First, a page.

As of Sunday, March 20, it officially became spring in Minnesota. Aside from that lovely parting gift that hit the region last week, of course. It has been a long, trying winter, and while the word doesn’t dictate the weather, I have to admit I’m pretty happy to see it.
That said, spring isn’t all skipping through fields of dandelions and basking in the warm return of sunshine. There’s work to be done. Spring cleaning is upon us once again.
We have the choice to approach this resentfully, scowling at our reflections while we wipe our mirrors clean, or with the resolve of eco-dedicated neat freaks, knowing there is catharsis in scrubbing the neglected corners of our bathrooms and finally sorting through that old pile of sweaters. Read on for a few nifty eco-minded tips to get you in the spring cleaning mood.
The One Year Rule
This is a rule I’ve lived by for a while. I may or may not have originally seen it on Oprah. It goes like this: Take a look at your closet. A good, close look.
If you’re like me, by the time spring cleaning rolls around, you have items for every season and situation draped over each other in indistinguishable piles that could be likened to a cotton landfill. This is a less than conducive way to get dressed and start your day.
To solve this cluttered conundrum, take anything you haven’t worn in a year—not counting formalwear—and donate it. It’s a charitable and eco-friendly way to clean out one of the most muddled areas in your house. I often donate to the Lupus Foundation of Minnesota. Not only is it a good cause, but they accept both clothing and household items directly from your doorstep. It doesn’t get much easier than that.
Swap Those Impulse Purchases
Admit it—you have a stash of barely used items at home that you were convinced you needed, had to have, would finally solve problem xyz. And you were wrong.
So now all these lonely products are crowding up much needed storage space and making you feel guilty about the money and waste. Good news: this is true for practically everyone.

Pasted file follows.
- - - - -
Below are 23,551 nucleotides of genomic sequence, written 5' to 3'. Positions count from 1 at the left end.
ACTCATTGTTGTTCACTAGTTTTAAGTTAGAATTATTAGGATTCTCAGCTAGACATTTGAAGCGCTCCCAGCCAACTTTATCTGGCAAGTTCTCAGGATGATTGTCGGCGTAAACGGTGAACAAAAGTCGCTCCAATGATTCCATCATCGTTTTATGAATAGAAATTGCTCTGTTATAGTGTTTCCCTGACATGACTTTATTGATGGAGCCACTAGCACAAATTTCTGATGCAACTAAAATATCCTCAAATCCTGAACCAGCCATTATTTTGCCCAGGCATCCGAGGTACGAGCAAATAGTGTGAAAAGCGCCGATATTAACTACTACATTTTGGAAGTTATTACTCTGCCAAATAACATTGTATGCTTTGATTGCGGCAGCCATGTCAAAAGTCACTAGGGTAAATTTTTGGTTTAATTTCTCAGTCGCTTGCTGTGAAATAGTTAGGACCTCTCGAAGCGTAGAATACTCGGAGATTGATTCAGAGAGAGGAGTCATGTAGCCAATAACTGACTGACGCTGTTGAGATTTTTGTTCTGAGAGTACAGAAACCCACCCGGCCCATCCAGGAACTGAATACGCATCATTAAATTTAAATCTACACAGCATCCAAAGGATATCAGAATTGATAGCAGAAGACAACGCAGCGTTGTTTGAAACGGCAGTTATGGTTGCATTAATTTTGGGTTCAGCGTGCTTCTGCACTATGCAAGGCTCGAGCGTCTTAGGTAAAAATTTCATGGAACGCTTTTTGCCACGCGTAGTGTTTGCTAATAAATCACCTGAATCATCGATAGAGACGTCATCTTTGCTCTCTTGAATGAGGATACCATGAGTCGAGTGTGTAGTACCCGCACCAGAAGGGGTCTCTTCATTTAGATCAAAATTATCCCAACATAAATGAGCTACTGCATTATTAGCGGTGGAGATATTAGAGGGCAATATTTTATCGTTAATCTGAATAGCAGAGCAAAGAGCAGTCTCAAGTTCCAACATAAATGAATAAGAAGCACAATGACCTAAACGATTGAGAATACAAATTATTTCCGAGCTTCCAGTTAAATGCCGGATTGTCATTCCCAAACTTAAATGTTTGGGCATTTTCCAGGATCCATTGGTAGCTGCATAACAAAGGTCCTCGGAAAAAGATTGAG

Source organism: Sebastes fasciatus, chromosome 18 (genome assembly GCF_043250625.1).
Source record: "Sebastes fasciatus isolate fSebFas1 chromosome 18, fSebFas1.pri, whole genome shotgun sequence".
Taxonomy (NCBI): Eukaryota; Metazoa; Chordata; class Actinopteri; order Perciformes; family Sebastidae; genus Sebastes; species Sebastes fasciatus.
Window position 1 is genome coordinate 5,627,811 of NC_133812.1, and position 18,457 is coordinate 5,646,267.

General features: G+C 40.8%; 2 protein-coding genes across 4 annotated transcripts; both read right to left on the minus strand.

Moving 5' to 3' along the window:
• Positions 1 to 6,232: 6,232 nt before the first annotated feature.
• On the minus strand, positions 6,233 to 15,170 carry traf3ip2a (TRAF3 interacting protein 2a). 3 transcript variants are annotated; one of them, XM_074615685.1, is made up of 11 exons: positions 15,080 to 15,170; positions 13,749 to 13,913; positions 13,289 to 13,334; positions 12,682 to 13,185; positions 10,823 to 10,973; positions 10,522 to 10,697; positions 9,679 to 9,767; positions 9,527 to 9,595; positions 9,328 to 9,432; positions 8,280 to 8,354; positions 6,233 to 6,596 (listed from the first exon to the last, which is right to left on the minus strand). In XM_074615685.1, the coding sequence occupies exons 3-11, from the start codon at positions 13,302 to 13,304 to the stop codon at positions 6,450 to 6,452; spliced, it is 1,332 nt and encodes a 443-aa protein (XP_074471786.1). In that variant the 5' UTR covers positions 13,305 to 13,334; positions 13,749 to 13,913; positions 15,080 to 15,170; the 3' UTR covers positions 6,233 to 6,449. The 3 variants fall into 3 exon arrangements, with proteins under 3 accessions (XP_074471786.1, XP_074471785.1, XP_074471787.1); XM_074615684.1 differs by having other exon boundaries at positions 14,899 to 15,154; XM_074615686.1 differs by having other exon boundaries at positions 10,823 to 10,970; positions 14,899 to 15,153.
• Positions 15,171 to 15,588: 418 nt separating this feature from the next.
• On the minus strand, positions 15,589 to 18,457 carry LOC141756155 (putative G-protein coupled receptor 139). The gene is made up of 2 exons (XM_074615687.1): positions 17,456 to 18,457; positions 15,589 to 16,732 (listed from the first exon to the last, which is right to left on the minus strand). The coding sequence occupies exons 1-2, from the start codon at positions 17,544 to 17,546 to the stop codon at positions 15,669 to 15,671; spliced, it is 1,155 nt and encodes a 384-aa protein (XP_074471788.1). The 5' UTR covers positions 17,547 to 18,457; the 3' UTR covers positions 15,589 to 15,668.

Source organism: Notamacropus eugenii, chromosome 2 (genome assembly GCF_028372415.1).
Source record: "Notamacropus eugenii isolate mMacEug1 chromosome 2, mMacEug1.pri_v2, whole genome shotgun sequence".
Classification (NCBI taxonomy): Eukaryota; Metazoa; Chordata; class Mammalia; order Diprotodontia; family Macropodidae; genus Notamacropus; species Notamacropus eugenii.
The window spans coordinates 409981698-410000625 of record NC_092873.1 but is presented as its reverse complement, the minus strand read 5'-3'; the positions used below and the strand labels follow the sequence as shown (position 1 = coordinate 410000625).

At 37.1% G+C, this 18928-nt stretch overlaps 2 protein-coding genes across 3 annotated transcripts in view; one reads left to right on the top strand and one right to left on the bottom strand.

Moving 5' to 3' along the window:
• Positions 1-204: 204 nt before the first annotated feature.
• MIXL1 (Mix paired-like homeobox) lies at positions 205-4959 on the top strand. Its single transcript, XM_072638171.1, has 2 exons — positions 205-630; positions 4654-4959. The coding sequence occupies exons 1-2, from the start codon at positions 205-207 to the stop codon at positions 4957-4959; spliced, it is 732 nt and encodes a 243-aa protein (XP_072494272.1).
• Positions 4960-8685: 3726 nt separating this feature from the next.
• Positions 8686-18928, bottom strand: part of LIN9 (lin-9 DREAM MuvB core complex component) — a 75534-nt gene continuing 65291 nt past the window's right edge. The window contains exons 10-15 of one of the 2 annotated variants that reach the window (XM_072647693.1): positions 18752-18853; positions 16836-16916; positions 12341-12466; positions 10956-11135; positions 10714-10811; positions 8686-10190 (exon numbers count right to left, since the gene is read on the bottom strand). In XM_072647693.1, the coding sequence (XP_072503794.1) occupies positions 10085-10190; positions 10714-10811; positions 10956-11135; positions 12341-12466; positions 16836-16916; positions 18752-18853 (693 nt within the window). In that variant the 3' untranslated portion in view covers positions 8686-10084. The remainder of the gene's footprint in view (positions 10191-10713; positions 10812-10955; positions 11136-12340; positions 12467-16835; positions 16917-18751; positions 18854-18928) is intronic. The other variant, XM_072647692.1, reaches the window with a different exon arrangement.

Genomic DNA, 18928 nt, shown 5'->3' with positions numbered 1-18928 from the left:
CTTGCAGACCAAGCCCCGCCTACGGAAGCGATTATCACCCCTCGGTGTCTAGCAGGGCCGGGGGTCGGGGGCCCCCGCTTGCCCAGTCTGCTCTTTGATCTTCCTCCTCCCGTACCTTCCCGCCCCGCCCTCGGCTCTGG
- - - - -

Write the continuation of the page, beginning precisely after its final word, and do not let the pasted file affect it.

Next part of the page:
Fret not, as there’s a great way to purge the products and guilt at the same time. Stage an impulse purchase intervention with your friends and swap out unwanted items. Recycle whatever you can that’s leftover. Who knows, maybe someone else bought the thing that really will solve that problem.
Take Advantage of the Many, Many Uses of Vinegar
Time-tested, natural and environmentally friendly, this wonder substance can be used as everything from salad dressing to stain remover. It also works as a handy cleaner, safe for the environment and safe for you.
Leave the scary harsh chemical cleaners behind and start working with something you won’t have to call Poison Control over if you accidentally ingest a bit. I won’t get into how or why you might be ingesting your cleaning agents. Let’s just leave it at the simple fact that vinegar isn’t nearly as frightening as the list of unpronounceable mystery ingredients on your typical cleaner.
Kill germs by spraying down surfaces with white distilled vinegar and then wiping them down. Vinegar also works to clean grout, remove mildew and other icky things from tubs and tile. Check this website for more than 1,000 other uses.
Dusty Gibson of local company reminds us there really is no such thing as a chemical-free cleaning product. Technically, water is a chemical, air is a chemical and essential oils are chemicals.
There are, however, earth-friendly product lines that make use of the natural chemicals. Distinctive Cleaning uses Caldrea—green and local, as the company is based in Minneapolis. You can use Caldrea, other eco product lines or, apparently, vinegar.